No extra prison time for Rezko in business fraud case
BY LAUREN FITZPATRICK Sun-Times Media firstname.lastname@example.org December 22, 2011 12:18PM
Antoin "Tony" Rezko is shown in this June 4, 2008 file photo.
Updated: January 24, 2012 8:15AM
Convicted political fundraiser and businessman Antoin “Tony” Rezko will not spend any extra time in federal prison for a business fraud scheme after agreeing not to appeal his conviction in the case — or his conviction in a wider-ranging political corruption case.
U.S. District Judge James P. Zagel sentenced Rezko Thursday to 7½ years on charges he schemed to get a fraudulent loan to prop up his Papa John’s Pizza franchises in Illinois and Michigan.
But Zagel agreed to make the sentence concurrent with a 10½-year prison term Rezko received last month for corrupting state boards and state government under former Gov. Rod Blagojevich.
That means every day Rezko spends in prison will count toward both sentences.
Rezko pleaded guilty last year to conspiring with businessman Abdelhamid “Al” Chaib to land a fraudulent $2.6 million loan from GE Capital for the pizza businesses. The single count of wire fraud carried a possible maximum sentence of 20 years, plus heavy fines. He had to enter a new plea Thursday to the same charge and facts.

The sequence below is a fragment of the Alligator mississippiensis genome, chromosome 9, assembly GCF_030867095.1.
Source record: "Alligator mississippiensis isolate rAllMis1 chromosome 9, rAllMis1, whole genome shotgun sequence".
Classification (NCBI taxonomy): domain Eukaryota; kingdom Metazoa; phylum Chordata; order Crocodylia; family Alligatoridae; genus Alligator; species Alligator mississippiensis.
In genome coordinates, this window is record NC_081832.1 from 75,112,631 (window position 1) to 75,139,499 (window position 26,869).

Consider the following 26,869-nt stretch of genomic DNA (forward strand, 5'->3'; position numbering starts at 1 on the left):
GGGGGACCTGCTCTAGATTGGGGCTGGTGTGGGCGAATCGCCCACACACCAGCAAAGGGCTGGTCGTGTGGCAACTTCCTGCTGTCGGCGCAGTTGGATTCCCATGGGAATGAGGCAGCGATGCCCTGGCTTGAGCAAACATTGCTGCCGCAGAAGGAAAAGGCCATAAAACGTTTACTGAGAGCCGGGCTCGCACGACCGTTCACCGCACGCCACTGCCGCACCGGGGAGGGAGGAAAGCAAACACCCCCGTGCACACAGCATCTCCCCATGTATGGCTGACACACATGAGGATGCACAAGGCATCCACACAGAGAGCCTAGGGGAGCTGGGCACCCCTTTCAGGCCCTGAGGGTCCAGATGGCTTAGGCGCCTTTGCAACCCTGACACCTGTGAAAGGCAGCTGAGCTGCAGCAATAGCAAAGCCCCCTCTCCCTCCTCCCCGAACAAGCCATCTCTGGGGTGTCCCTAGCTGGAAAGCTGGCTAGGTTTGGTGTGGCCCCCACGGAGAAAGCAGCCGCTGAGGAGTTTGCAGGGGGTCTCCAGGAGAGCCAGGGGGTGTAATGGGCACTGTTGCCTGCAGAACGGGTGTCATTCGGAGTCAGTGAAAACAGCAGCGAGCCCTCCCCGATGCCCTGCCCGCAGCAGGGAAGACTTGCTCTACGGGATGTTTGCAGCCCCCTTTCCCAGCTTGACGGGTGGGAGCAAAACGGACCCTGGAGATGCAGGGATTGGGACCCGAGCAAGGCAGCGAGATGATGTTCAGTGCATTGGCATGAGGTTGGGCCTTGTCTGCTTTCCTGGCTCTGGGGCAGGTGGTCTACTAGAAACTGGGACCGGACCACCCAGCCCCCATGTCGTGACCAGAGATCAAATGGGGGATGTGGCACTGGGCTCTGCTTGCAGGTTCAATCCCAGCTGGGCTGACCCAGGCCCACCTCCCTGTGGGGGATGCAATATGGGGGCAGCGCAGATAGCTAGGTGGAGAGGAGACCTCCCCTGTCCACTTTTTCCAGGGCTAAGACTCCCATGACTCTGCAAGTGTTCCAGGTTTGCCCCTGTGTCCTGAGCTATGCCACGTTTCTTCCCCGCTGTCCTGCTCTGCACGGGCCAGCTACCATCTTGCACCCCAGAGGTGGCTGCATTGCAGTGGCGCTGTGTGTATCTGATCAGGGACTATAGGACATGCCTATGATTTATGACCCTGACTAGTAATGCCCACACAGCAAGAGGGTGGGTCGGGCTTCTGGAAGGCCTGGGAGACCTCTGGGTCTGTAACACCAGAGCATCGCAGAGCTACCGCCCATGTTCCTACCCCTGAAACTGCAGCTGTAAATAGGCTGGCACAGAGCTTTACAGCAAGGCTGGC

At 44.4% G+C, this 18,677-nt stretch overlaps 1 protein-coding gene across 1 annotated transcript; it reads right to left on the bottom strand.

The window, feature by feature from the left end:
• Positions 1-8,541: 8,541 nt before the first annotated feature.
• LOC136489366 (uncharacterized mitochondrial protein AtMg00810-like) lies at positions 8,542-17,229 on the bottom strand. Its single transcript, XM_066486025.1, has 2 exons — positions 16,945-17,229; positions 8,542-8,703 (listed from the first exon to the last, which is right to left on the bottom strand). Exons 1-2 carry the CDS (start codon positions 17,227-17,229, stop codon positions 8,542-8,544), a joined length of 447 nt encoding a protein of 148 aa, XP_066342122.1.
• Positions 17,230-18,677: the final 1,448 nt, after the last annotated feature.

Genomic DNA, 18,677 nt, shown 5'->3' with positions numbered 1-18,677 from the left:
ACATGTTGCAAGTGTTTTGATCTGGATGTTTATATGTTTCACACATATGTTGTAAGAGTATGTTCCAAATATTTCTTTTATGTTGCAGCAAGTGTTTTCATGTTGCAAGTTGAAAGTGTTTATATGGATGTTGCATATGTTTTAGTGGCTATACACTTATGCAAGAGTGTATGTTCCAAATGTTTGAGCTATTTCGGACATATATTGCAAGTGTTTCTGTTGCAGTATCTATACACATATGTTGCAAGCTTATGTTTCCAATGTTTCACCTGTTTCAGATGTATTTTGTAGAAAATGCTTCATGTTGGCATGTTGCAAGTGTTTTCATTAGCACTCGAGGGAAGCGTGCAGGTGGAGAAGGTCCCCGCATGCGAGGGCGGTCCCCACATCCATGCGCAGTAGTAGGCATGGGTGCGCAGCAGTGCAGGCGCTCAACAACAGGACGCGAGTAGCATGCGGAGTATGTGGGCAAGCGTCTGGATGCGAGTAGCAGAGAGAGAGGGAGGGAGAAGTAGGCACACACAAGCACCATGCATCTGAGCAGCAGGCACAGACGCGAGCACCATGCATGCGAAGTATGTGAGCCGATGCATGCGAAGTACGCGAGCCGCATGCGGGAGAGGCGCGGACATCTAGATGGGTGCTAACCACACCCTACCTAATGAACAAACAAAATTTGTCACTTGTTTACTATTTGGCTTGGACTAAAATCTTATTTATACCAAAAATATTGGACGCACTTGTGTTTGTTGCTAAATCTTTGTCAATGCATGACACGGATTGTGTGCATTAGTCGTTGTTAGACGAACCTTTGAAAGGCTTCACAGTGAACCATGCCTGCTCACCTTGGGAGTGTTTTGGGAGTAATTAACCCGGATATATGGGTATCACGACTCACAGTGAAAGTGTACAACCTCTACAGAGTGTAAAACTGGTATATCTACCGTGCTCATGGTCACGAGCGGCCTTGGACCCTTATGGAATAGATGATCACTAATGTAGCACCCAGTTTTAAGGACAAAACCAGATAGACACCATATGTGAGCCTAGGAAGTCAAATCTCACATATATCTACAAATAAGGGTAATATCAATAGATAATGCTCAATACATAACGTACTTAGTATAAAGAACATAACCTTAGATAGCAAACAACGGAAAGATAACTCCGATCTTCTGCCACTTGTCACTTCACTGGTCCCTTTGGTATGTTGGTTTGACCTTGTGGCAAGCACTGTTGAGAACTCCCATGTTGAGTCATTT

As he did last month when sentenced in the bigger case, Rezko apologized and asked for mercy Thursday.
“Your honor I deeply regret the actions that led me to be here today,” Rezko said.
Clad in prison scrubs and orange rubber clogs, he apologized to Zagel, and his friends and family gathered in the courtroom.
“I ask God for forgiveness and the court for mercy.”
Zagel chided Rezko for ruining the life of one unnamed codefendant “who is and was in my opinion an honorable man entangled by you in a criminal scheme which inflicted a terrible price on him.”
Then the judge ordered Rezko to pay $4.1 restitution. Prosecutors indicated that he’d begun paying some of it back.
Rezko’s attorney, Joseph Duffy, said prosecutors told him they wanted 15 total years for Rezko in his first case, and if U.S. District Judge Amy St. Eve didn’t give him that, “they would go to Judge Zagel and ask him to make up the difference.”
But because Rezko agreed not to appeal either case, prosecutors agreed to Thursday’s concurrent sentence.
“Mr. Rezko and his family had decided they wanted to bring closure to this matter and it’s time to move on with their lives. And that’s why we entered into the agreement,” he said.
Rezko, a shell of his former self, remains in the Metropolitan Correctional Center in Chicago. Zagel agreed with his attorneys’ request to recommend that Rezko be sent to a federal prison in Pekin, Ill., near Peoria.
Chaib also pleaded guilty in the case and was sentenced to three years probation. Now the chief operating officer of Panda Restaurant Group, Chaib also repaid the $2.6 million loan.
In November, St. Eve sentenced Rezko, the one-time top fund-raiser to Rod Blagojevich and former friend of Barack Obama, to the longer term for his 2008 conviction on 16 of 24 counts, including bribery, fraud and money laundering.
St. Eve said Rezko plotted to take more than $9.6 million in kickbacks from firms seeking state business.